What I've Learned Training For...

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What I've Learned Training For The Vhi Women's Mini Marathon

Pamela Joyce
Pamela Joyce

11:25 AM - 8 Apr 2019



Believe me when I say I am NOT a runner. Running was always something I saw as a grueling exercise that only people who enjoy eating kale could do. It seemed impossible to me that someone could run 5km without stopping, let alone a marathon. Trust me, I am not a runner.

The only running I did prior to last October was running to answer the door to the take away delivery man when the bell rang. Yet when I started covering Paula MacSweeney on Early Breakfast, I found I had a lot of spare time and very little to do to fill it.

So I set about the mammoth task of trying to train my body to be able to run. Initially I set myself the target of being able to do 5k non-stop, without focusing on how long it took me. I downloaded the Couch To 5k app, laced up my smelly old runners and off I went.

I won’t lie, the first day was hell on earth. I was frustrated and angry at myself that I could barely manage to run at a moderate pace for more than a minute without panting and spluttering. How could countless people, of all shapes and sizes do this, and I couldn’t? I thought I would never be able to run 200 metres, let alone 5km.

I’ve never been one to see anything through to the end. I’m the type of person that throws the towel in the second it gets hard or the idea of failure comes into my mind. But I kept at it, mostly because I had nothing else to do with my day, but also because I knew I would get there. And I did!

After 8 weeks of running 3 times a week, I managed to make it to running 5k non-stop – and I enjoyed it. The concept of enjoying exercise was unheard of to me, so this was huge.

Once I reached the 5k mark I began to think, could I push myself further and manage a 10k? That’s when fate and the Vhi Women’s Mini Marathon intervened. As the official media partner of the Vhi WMM, the Today FM  team sent out an email looking for recruits to take part in the big day on June 2nd. I decided to take on the challenge, even though I assumed I’d fail, and signed up.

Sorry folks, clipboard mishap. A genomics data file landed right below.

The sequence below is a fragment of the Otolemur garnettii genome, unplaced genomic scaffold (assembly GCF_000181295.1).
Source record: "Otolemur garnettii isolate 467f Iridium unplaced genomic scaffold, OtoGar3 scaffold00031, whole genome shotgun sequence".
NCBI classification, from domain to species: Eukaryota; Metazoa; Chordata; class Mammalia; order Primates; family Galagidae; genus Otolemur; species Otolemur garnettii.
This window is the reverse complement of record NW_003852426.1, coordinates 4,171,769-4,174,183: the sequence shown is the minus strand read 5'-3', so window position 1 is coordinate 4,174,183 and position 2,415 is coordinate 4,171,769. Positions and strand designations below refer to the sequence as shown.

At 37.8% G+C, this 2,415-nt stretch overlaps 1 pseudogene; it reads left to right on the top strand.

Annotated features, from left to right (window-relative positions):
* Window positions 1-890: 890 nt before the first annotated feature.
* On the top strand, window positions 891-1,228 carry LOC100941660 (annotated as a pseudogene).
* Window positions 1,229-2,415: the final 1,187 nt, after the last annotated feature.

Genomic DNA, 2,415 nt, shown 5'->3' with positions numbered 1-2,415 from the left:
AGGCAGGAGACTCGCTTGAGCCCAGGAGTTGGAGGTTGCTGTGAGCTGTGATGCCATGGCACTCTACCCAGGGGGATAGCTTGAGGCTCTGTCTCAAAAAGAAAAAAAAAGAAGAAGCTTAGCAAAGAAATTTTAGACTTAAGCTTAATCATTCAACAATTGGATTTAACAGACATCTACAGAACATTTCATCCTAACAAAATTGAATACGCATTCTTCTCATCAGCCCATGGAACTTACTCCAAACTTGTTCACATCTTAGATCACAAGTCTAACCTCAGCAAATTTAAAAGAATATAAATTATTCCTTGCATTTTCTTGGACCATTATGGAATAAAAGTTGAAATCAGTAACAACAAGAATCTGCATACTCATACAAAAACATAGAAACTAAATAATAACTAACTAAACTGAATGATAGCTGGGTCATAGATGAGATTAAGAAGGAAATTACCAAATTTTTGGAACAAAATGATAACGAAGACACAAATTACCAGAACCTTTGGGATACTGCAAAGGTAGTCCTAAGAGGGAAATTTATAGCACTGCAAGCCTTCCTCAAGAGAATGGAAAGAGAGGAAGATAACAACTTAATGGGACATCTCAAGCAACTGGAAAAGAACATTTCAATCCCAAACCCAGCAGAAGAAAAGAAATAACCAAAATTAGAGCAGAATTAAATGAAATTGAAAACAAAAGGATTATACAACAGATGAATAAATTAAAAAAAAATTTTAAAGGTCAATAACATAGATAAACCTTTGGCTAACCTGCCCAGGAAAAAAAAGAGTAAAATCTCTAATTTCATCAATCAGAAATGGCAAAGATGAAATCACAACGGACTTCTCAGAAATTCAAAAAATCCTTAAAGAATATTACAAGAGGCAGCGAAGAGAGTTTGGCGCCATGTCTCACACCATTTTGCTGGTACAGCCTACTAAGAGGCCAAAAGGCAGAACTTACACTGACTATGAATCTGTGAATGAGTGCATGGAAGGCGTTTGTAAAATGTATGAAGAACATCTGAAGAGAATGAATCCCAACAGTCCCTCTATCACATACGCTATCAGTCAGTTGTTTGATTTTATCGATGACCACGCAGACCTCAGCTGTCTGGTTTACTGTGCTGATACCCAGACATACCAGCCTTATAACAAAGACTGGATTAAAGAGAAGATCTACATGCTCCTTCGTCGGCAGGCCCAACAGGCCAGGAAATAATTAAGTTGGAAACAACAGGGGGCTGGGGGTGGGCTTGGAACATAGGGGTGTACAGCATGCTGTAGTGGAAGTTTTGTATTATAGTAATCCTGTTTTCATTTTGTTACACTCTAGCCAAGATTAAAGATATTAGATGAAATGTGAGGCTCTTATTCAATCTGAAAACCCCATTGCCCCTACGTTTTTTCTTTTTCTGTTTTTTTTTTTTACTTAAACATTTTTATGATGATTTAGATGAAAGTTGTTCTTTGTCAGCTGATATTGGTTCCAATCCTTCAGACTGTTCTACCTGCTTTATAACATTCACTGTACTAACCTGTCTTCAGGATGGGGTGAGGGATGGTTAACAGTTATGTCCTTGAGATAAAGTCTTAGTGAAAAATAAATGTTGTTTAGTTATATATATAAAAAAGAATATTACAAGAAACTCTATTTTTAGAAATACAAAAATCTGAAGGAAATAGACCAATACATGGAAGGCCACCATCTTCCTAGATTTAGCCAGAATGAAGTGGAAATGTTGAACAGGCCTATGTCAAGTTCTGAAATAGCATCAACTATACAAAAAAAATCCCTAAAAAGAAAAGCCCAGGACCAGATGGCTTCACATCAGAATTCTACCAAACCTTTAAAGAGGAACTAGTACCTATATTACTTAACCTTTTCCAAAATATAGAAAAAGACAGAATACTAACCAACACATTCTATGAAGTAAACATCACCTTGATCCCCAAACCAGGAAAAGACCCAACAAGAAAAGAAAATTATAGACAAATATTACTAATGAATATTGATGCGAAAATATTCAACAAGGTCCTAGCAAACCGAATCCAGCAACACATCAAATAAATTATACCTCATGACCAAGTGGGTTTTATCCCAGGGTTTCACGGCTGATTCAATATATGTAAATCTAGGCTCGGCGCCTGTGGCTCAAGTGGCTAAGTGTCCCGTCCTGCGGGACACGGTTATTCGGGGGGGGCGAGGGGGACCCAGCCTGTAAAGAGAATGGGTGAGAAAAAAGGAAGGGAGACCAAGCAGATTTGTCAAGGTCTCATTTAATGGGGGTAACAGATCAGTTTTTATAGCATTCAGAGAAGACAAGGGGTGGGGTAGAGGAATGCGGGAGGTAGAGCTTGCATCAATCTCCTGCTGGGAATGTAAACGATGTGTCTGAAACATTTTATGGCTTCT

In order to get up to the distance, I began adding to the 5k bit by bit. Every few weeks I’d do an extra few hundred metres, until the day came that I ran 10km non-stop  for the first time in my life. And yes I cried, judge me all you want.

Physically, the benefits from running are endless. I feel fitter, healthier and happier than ever. I sleep like a log the night after a run, which is much needed when I’m up at 4am! I’ve also found I’m a lot more conscious of how often I used to drive or take the bus to places I could have easily walked to. I find myself a lot more willing to get out and get moving. With the warm weather approaching, old Pamela would have looked up at the sun and thought “Yup, a day for cans,” where as now I see it as a great day to go for a run. (Don’t worry, I’ll still have the cans after.)

An unexpected plus from starting to run has been the benefits to my mind and overall mental well-being. As a person who tends to suffer from anxiety and low moods, I’ve found that running has improved the state of my mental health. I feel a lot happier and upbeat, as well as having an overall more positive outlook on my life.

Being an ambassador for an event like this is a big personal achievement for me. I never thought I’d see the day where I’d be in a position to run a 10k, let alone be an ambassador for an event as special as the Vhi Women’s Mini Marathon.

I always thought running was for elite athletes, who wore peaked caps and spandex, and I was terrified starting out. So here’s a few tips for those of you who are considering getting in to pounding the pavement and taking part in the Vhi Women’s Mini Marathon.

Footwear

Make sure you invest in good supportive footwear. I made the mistake of wearing 6 year old runners in the beginning and I was plagued with shin splints. Believe me, you do not want shin splints.

Take it handy

Go at your own pace. It doesn’t matter if Fionnuala on the treadmill beside you is running at 14 kph without breaking a sweat, if you’re happy running at 8kph, you do you honey. If you're not sure where to start, take a look at the training plans that have been made up specifically for the Vhi Women's Mini Marathon here.

Music/Podcasts

Create a playlist full of songs that pump you up and get you going. There’s nothing worse than How To Save A Life coming on when you’re trying to push through the last kilometre. I’ve also found that podcasts are a great way to keep your mind distracted. You focus more on the voice in your ear than the shortness of breath or muscle fatigue.

Change Up Your Route

Doing the same route every day can get really boring and make you lose interest in your training. I like to do a mixture of running on the treadmill and running outdoors. Find a few variations of routes in your area and keep it fresh.

Bring a Pal

Running with a friend makes the task immeasurably easier. My running pal is my dad, Cyril. We use it as a chance to catch up and bond, as well as cheering each other on and pushing each other to go that little bit further. I mean it doesn’t help that my father, who is nearly 40 years my senior, kicks my ass sometimes – but it’s a small price to pay for the benefits and the memories!

The Vhi Women's Mini Marathon takes place on June 2nd, so what are you waiting for? Sign up here now and I'll see there!

 



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